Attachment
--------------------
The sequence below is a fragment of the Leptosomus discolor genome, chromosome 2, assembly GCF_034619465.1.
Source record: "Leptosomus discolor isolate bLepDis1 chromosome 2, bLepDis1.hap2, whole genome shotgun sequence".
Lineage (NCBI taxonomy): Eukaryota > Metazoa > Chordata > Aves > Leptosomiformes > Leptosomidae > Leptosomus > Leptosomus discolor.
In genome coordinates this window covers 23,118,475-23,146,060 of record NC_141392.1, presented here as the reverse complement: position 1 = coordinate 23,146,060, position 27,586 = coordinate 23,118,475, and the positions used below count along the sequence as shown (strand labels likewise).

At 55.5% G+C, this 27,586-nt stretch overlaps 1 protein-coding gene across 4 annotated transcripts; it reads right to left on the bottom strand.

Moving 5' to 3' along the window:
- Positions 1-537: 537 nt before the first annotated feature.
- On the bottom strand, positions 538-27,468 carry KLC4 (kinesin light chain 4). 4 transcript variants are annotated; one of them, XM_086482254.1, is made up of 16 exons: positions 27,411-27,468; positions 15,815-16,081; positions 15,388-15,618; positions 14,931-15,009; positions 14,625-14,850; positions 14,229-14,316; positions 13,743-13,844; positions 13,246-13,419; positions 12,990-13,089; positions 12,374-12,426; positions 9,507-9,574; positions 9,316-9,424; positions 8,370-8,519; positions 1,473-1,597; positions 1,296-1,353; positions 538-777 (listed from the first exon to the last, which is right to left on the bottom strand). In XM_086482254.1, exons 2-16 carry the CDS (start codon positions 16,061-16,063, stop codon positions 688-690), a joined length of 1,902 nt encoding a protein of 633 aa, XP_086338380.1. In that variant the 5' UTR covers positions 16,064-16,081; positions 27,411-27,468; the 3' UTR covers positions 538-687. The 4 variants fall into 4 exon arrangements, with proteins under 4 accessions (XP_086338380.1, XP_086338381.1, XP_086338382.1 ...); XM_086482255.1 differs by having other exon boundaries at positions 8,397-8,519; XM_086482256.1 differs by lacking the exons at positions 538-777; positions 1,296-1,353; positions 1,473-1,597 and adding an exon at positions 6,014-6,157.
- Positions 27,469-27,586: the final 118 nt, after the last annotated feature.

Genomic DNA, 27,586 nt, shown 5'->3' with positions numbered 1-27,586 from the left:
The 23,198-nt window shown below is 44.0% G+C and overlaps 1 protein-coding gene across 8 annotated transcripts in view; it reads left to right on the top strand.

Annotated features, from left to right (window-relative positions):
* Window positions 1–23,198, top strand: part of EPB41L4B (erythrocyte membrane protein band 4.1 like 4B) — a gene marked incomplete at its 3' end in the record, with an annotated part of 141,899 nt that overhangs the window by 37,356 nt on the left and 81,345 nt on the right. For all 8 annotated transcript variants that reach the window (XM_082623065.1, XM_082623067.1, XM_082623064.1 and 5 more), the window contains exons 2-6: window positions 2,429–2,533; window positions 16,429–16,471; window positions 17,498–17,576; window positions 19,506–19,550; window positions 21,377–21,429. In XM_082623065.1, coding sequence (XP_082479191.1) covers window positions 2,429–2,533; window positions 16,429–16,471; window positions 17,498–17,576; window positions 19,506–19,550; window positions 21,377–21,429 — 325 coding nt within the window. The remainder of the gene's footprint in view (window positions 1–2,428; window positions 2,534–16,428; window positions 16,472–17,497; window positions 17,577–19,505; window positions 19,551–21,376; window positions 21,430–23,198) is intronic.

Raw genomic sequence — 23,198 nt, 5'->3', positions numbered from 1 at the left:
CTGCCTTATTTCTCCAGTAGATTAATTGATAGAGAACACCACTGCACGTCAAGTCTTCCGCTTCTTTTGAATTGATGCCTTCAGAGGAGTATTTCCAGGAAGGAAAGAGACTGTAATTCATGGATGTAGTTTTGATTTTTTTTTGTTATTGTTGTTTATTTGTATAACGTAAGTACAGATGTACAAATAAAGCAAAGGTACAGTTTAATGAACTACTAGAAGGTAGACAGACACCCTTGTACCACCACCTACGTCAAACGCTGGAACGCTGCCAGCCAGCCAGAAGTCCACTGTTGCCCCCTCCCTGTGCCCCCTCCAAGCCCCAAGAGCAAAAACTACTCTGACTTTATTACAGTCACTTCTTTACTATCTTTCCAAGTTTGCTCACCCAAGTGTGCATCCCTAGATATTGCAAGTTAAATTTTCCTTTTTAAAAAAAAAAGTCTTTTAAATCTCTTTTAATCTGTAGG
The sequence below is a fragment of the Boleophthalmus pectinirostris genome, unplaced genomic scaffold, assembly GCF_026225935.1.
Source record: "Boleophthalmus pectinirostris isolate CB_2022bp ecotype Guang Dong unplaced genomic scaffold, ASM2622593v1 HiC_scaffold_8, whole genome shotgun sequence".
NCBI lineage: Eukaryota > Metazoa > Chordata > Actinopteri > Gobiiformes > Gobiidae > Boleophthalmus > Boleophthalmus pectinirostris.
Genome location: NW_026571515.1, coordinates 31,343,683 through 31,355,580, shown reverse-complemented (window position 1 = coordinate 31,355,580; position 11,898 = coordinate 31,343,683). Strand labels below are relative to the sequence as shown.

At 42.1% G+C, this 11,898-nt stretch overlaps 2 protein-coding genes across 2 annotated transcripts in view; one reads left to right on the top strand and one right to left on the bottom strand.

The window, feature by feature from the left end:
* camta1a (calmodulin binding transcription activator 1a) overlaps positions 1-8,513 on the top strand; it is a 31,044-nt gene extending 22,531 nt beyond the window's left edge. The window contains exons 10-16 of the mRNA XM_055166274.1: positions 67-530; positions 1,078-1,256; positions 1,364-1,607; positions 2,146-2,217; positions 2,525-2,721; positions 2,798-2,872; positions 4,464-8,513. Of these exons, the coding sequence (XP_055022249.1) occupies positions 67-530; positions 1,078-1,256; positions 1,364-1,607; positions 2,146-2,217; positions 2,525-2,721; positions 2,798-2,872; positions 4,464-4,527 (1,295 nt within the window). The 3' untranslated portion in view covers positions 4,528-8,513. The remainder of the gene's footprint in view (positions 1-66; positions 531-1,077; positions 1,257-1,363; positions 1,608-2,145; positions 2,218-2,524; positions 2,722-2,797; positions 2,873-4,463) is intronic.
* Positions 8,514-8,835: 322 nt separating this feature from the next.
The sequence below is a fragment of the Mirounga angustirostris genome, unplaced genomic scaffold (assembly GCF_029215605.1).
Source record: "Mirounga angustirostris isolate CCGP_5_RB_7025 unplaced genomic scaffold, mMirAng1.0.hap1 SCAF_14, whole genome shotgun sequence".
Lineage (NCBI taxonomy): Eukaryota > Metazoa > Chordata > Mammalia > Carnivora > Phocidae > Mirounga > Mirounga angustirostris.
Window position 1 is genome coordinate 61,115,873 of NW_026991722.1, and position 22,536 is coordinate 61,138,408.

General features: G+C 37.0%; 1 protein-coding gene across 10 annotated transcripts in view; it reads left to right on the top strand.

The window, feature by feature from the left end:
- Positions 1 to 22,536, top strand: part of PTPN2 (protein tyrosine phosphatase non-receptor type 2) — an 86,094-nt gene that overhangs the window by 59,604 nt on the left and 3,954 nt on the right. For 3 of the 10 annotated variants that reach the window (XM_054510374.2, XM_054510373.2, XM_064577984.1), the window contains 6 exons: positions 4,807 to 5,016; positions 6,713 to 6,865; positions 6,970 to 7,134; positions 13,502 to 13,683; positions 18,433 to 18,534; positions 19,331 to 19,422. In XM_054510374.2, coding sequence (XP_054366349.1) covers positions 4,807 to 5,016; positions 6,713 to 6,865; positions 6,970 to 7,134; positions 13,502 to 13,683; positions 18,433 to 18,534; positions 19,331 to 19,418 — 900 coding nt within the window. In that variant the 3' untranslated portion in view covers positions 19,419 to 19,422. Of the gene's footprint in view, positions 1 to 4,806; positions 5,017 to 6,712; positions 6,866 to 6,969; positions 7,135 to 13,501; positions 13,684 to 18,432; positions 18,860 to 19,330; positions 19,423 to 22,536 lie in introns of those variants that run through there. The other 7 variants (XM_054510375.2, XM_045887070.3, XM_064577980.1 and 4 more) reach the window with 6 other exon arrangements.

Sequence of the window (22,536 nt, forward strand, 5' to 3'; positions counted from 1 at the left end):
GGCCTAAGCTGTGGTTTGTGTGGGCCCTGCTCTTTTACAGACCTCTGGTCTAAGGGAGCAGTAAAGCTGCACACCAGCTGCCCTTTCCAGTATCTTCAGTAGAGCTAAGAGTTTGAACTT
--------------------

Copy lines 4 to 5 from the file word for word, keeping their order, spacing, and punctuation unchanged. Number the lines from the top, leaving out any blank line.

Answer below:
In genome coordinates this window covers 23,118,475-23,146,060 of record NC_141392.1, presented here as the reverse complement: position 1 = coordinate 23,146,060, position 27,586 = coordinate 23,118,475, and the positions used below count along the sequence as shown (strand labels likewise).

At 55.5% G+C, this 27,586-nt stretch overlaps 1 protein-coding gene across 4 annotated transcripts; it reads right to left on the bottom strand.